Reed already had a dozen big-league seasons under his belt when he joined the Phillies in a January 1975 trade from the Saint Louis Cardinals. Over the next 10 seasons, the tall right-hander became one of the most effective relief pitchers in club history, going 57-38 with 90 Saves and allowing 702 hits over 809 innings. He registered a 3.06 ERA over 458 games with the club, including nine starts. Reed further appeared in 21 postseason games, and recorded a Save in Game One of the 1980 World Series.
Trillo, now 68-years-old, originally signed with the Phillies as an amateur free agent in January 1968 but was left unprotected and was lost to the Oakland A’s in the Rule 5 Draft in December 1969.
He returned to the club as part of an eight-player swap with the Chicago Cubs in February 1979 and became a vital key over the next four years. Trillo won three Gold Gloves, two Silver Sluggers, appeared in three MLB All-Star games, and was the MVP of the dramatic 1980 National League Championship Series.

Abreu was an offensive machine as the Phillies grew from late-90’s also-ran to mid-00’s contender (Rdikeman/WikiCommons)
Rolen is 43-years-old and is now the director of player development for the University of Indiana Hoosiers collegiate baseball program. He was the Phillies second round pick in the 1993 MLB Amateur Draft out of high school in Indiana.
Rolen broke into the big-leagues in 1996 and became the 1997 NL Rookie of the Year. He then won four Gold Glove Awards at third base over the next five years and was also an NL All-Star and Silver Slugger winner in 2002, his final year with the club.
Abreu was just 23-years-old when he joined the Phillies in a November 1997 trade with the Tampa Bay Devil Rays. He became an immediate starter with the Phillies, and over nine seasons was a key performer as the club rose from also-ran to contender.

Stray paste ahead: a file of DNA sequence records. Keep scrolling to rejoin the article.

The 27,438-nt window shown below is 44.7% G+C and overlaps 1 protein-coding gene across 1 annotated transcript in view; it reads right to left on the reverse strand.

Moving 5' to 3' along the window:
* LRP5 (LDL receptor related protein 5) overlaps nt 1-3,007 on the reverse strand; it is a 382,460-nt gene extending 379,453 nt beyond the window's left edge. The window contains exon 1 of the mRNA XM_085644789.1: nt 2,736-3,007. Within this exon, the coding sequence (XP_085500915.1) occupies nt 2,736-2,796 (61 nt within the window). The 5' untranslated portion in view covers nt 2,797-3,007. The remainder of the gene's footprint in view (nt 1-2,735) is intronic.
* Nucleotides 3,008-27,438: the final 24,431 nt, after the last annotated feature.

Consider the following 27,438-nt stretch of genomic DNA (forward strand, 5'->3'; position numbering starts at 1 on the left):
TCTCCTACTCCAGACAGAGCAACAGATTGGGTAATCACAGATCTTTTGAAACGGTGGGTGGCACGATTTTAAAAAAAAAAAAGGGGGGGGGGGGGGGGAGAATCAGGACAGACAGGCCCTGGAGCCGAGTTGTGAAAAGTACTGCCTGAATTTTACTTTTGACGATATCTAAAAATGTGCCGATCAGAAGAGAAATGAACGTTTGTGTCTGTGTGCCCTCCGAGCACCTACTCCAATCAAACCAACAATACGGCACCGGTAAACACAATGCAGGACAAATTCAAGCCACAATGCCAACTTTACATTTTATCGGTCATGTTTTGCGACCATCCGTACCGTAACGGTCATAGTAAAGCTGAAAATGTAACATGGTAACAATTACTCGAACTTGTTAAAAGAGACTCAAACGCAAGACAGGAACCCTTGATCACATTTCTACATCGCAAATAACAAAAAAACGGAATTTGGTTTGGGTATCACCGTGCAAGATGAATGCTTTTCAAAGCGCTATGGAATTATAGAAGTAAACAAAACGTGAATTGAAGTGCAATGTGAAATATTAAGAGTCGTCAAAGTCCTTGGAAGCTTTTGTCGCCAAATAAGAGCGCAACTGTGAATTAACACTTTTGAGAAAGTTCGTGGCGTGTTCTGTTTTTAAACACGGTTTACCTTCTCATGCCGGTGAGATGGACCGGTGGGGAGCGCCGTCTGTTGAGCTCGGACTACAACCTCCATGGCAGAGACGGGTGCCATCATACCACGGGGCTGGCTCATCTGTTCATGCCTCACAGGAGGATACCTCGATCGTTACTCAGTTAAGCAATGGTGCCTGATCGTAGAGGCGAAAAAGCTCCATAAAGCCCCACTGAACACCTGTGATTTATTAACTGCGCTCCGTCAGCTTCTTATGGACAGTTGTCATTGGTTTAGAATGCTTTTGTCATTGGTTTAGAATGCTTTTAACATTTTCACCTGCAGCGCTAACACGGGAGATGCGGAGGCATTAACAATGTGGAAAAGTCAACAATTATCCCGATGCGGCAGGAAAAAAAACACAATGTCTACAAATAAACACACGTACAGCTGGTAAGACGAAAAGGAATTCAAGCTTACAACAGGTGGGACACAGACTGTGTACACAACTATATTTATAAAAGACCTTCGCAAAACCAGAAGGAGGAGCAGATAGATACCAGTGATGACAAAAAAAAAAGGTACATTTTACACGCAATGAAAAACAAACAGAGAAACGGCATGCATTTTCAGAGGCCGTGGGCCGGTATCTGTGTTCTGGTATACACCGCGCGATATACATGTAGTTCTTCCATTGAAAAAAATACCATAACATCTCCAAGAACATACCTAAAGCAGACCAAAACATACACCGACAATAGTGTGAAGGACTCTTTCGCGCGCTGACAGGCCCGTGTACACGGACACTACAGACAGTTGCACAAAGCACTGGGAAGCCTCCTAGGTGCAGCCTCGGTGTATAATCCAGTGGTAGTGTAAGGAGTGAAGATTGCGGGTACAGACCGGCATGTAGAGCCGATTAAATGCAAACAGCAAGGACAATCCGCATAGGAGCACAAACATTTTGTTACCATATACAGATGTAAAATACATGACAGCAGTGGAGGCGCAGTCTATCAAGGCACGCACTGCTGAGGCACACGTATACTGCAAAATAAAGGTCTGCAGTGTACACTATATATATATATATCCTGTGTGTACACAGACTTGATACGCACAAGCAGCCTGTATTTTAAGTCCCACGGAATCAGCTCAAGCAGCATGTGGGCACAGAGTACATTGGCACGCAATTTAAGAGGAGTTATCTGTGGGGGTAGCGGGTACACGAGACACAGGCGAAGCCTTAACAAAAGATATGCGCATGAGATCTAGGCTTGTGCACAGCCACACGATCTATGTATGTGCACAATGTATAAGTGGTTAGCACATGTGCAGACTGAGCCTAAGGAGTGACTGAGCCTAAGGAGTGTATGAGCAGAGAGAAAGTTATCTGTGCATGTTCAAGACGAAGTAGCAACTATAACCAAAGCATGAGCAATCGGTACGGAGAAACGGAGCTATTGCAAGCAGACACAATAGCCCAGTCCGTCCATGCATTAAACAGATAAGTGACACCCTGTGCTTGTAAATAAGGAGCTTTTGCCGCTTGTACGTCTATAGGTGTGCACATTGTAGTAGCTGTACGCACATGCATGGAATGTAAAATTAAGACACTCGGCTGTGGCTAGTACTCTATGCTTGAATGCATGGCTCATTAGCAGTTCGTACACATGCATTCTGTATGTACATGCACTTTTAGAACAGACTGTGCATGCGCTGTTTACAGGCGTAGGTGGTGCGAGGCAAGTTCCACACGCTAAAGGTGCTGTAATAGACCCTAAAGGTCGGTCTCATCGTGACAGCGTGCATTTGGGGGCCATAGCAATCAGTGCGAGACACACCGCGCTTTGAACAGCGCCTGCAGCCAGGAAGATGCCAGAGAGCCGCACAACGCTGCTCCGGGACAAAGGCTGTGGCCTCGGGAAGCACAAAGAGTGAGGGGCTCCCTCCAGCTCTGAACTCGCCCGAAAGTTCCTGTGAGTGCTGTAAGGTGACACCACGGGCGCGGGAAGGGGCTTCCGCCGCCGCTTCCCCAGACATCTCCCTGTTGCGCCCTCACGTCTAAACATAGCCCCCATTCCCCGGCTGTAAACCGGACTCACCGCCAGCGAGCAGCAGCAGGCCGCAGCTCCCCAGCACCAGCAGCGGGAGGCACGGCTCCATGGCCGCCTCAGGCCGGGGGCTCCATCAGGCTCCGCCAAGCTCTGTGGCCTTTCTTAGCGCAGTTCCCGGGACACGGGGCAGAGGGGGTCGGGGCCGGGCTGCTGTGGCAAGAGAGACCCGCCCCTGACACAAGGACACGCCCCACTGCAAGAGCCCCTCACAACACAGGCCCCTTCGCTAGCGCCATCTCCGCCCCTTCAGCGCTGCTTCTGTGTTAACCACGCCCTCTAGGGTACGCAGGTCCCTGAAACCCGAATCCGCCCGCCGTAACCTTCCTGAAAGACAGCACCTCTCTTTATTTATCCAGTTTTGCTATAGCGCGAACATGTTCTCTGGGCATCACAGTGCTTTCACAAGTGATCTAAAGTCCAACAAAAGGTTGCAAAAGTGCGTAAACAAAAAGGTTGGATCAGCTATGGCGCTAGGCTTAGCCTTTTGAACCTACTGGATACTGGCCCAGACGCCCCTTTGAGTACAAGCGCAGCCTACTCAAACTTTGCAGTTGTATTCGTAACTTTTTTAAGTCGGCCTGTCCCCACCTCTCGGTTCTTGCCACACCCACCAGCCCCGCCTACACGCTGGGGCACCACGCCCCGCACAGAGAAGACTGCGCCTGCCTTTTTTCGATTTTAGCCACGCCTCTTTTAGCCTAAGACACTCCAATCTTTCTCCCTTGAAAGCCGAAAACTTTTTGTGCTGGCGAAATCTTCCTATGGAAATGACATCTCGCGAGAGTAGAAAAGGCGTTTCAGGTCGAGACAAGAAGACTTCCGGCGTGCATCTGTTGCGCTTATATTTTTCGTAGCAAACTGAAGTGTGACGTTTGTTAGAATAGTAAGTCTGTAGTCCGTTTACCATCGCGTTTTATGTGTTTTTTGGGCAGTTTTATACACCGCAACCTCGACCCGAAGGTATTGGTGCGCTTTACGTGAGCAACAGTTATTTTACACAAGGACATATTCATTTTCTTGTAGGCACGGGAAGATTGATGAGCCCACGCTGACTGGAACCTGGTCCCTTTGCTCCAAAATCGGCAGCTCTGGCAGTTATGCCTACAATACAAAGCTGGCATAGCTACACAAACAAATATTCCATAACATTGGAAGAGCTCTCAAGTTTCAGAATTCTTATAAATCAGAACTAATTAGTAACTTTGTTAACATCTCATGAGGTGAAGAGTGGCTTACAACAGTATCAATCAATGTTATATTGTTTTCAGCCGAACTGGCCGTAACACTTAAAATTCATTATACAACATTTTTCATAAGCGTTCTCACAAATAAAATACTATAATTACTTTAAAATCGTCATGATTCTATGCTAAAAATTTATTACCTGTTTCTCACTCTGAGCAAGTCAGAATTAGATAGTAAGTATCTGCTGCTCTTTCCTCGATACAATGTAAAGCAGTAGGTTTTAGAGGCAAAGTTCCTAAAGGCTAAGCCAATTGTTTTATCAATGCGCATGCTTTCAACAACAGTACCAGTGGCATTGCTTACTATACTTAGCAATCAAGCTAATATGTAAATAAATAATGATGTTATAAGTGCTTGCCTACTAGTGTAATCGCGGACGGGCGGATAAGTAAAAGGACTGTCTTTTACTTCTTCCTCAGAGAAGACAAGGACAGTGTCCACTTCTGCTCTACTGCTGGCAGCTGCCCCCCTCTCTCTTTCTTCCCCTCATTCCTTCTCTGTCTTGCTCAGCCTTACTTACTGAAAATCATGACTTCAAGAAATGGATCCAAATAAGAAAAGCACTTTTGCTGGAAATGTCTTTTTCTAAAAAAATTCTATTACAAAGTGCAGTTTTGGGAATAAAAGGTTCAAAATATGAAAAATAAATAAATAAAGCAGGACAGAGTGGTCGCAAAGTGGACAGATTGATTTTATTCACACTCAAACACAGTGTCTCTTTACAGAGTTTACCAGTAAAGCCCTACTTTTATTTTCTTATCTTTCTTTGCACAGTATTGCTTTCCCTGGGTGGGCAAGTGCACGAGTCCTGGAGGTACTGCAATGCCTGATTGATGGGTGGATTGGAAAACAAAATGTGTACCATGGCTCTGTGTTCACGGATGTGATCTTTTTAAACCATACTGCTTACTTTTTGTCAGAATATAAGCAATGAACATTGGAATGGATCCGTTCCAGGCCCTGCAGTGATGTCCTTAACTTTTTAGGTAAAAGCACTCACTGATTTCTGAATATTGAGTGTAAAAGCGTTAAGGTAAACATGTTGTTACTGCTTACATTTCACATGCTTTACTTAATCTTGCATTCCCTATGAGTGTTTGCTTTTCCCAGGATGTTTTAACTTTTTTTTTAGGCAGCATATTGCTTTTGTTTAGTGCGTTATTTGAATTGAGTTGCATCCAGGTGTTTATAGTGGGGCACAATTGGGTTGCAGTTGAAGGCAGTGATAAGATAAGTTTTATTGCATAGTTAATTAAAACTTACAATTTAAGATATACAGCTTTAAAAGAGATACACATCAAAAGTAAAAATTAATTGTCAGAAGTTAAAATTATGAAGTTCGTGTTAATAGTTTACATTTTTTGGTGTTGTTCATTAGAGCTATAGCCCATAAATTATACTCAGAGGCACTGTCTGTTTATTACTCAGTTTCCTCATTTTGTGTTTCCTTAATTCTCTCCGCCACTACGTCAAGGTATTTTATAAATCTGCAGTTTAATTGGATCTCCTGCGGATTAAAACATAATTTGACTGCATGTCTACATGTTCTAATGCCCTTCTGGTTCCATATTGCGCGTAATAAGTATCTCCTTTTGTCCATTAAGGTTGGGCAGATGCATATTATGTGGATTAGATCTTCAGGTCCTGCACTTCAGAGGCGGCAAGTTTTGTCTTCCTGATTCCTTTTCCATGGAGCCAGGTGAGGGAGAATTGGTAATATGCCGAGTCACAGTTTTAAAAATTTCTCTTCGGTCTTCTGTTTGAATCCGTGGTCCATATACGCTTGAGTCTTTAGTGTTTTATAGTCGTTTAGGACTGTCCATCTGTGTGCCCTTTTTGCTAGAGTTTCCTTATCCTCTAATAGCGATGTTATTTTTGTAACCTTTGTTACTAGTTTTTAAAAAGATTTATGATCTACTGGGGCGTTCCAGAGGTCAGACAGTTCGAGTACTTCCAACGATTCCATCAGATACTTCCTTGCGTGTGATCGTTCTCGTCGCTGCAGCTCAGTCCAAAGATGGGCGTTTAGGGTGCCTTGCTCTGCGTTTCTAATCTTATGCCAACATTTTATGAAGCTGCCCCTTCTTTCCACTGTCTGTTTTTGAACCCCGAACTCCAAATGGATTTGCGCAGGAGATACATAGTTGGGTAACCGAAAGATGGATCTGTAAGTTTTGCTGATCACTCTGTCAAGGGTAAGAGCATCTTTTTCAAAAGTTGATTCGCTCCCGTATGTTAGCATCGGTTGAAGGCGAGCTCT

Abreu, now 44, was a 2x NL All-Star, a 2004 Silver Slugger winner, and a 2005 Gold Glove Award winner. He also won the 2005 Home Run Derby at the MLB All-Star festivities. For seven straight seasons he was a 20/20 player, including two 30/30 campaigns.
The 40-year-old Lee is easily the most well-known of these candidates to current Phillies fans. He was already an AL Cy Young Award winner when he arrived from the Cleveland Indians in July 2009 as part of a six-player deal.
After he led the Phillies back to the World Series that October, GM Ruben Amaro dealt him away on the same December 2009 day that Halladay was acquired. But Lee chose to return when the became a free agent a year later, and was part of the 2011 ‘Four Aces’ starting rotation that led the Phillies to a franchise-record 102 regular season victories.
Over parts of five seasons with the club, Lee put together a 48-34 record with a 2.94 ERA, 2.85 FIP, and 1.089 WHIP. He allowed 777 hits over 827.1 innings with an incredible 6.56 K:BB ratio. Lee was also a 2x NL All-Star with the club, and finished top six in the NL Cy Young Award voting.
And then there is Rose. As with the Baseball Hall of Fame, on playing credentials alone he is worthy of the Phillies Wall of Fame. He was the first-ever big Phillies free agent signing in December 1978 and was an NL All-Star each of the next four years with the club.
Rose won the 1981 NL Silver Slugger at first base, received NL MVP votes twice including a top ten finish in that 1981 campaign, and has been credited with pushing the Phillies over the hump to the 1980 world championship.
As for the allegations of statutory rape, Rose continues to deny them. Would the Phillies ever re-open his Wall of Fame case during this current “Me Too” movement era? Despite America supposedly being an innocent-until-proven-guilty country, that is likely a longshot.
Will the 2008 World Series championship team continue to be honored with another member getting a plaque on the Phillies Wall of Fame later this summer? Will one of the worthy non-2008 players finally find their way on to the Wall of Fame? Will fans even get a say in this year’s selection process? Those questions will be answered in the coming weeks.

Originally published at Phillies Nation as As Phillies prepare to honor a parade of 2008 players, who else deserves the Wall of Fame?